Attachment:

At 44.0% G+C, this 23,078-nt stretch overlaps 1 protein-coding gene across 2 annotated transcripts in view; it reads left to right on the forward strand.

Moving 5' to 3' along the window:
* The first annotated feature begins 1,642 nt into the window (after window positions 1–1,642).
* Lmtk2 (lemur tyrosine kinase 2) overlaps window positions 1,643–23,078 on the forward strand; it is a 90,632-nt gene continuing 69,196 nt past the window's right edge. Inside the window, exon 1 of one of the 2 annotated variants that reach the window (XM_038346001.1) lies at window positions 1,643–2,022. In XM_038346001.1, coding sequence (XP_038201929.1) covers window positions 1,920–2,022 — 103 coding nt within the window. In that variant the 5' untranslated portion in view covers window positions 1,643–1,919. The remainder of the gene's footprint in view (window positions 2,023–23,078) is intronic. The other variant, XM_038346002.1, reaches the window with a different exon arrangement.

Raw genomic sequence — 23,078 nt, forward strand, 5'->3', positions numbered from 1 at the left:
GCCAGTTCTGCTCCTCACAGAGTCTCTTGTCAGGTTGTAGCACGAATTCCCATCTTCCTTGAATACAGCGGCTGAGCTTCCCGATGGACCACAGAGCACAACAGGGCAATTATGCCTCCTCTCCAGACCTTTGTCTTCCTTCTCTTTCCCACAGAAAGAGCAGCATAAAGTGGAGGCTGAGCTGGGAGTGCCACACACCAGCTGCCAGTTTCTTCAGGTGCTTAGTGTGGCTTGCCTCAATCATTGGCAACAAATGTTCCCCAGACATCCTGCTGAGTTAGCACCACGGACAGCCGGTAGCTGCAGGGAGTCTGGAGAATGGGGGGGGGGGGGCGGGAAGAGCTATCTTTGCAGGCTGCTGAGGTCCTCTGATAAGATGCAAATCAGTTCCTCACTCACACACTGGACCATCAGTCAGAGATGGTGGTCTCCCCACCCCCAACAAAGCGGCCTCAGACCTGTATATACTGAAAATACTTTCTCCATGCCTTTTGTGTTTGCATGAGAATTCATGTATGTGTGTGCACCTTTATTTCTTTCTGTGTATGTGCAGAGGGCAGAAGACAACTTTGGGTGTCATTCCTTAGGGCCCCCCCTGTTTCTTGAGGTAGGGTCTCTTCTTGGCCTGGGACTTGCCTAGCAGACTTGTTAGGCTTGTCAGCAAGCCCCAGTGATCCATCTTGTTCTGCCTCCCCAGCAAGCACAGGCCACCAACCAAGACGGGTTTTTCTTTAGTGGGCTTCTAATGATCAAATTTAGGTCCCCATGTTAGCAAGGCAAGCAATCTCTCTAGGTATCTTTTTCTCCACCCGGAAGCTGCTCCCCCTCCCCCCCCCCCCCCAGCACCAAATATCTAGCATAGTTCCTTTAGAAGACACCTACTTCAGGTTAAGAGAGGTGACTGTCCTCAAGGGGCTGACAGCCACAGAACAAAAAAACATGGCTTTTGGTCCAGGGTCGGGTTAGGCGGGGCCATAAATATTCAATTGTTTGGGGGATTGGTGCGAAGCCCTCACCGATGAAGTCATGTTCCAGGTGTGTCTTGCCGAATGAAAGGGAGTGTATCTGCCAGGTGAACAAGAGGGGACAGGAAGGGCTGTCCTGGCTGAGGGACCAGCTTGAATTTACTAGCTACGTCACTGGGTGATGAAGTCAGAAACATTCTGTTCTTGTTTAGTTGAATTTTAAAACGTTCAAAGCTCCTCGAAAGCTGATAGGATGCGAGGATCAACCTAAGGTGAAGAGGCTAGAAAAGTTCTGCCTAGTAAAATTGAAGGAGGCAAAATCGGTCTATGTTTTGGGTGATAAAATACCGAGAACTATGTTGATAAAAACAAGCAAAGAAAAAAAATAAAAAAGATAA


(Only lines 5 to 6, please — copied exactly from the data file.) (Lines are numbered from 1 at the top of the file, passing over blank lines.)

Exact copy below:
Raw genomic sequence — 23,078 nt, forward strand, 5'->3', positions numbered from 1 at the left:
GCCAGTTCTGCTCCTCACAGAGTCTCTTGTCAGGTTGTAGCACGAATTCCCATCTTCCTTGAATACAGCGGCTGAGCTTCCCGATGGACCACAGAGCACAACAGGGCAATTATGCCTCCTCTCCAGACCTTTGTCTTCCTTCTCTTTCCCACAGAAAGAGCAGCATAAAGTGGAGGCTGAGCTGGGAGTGCCACACACCAGCTGCCAGTTTCTTCAGGTGCTTAGTGTGGCTTGCCTCAATCATTGGCAACAAATGTTCCCCAGACATCCTGCTGAGTTAGCACCACGGACAGCCGGTAGCTGCAGGGAGTCTGGAGAATGGGGGGGGGGGGGCGGGAAGAGCTATCTTTGCAGGCTGCTGAGGTCCTCTGATAAGATGCAAATCAGTTCCTCACTCACACACTGGACCATCAGTCAGAGATGGTGGTCTCCCCACCCCCAACAAAGCGGCCTCAGACCTGTATATACTGAAAATACTTTCTCCATGCCTTTTGTGTTTGCATGAGAATTCATGTATGTGTGTGCACCTTTATTTCTTTCTGTGTATGTGCAGAGGGCAGAAGACAACTTTGGGTGTCATTCCTTAGGGCCCCCCCTGTTTCTTGAGGTAGGGTCTCTTCTTGGCCTGGGACTTGCCTAGCAGACTTGTTAGGCTTGTCAGCAAGCCCCAGTGATCCATCTTGTTCTGCCTCCCCAGCAAGCACAGGCCACCAACCAAGACGGGTTTTTCTTTAGTGGGCTTCTAATGATCAAATTTAGGTCCCCATGTTAGCAAGGCAAGCAATCTCTCTAGGTATCTTTTTCTCCACCCGGAAGCTGCTCCCCCTCCCCCCCCCCCCCCAGCACCAAATATCTAGCATAGTTCCTTTAGAAGACACCTACTTCAGGTTAAGAGAGGTGACTGTCCTCAAGGGGCTGACAGCCACAGAACAAAAAAACATGGCTTTTGGTCCAGGGTCGGGTTAGGCGGGGCCATAAATATTCAATTGTTTGGGGGATTGGTGCGAAGCCCTCACCGATGAAGTCATGTTCCAGGTGTGTCTTGCCGAATGAAAGGGAGTGTATCTGCCAGGTGAACAAGAGGGGACAGGAAGGGCTGTCCTGGCTGAGGGACCAGCTTGAATTTACTAGCTACGTCACTGGGTGATGAAGTCAGAAACATTCTGTTCTTGTTTAGTTGAATTTTAAAACGTTCAAAGCTCCTCGAAAGCTGATAGGATGCGAGGATCAACCTAAGGTGAAGAGGCTAGAAAAGTTCTGCCTAGTAAAATTGAAGGAGGCAAAATCGGTCTATGTTTTGGGTGATAAAATACCGAGAACTATGTTGATAAAAACAAGCAAAGAAAAAAAATAAAAAAGATAA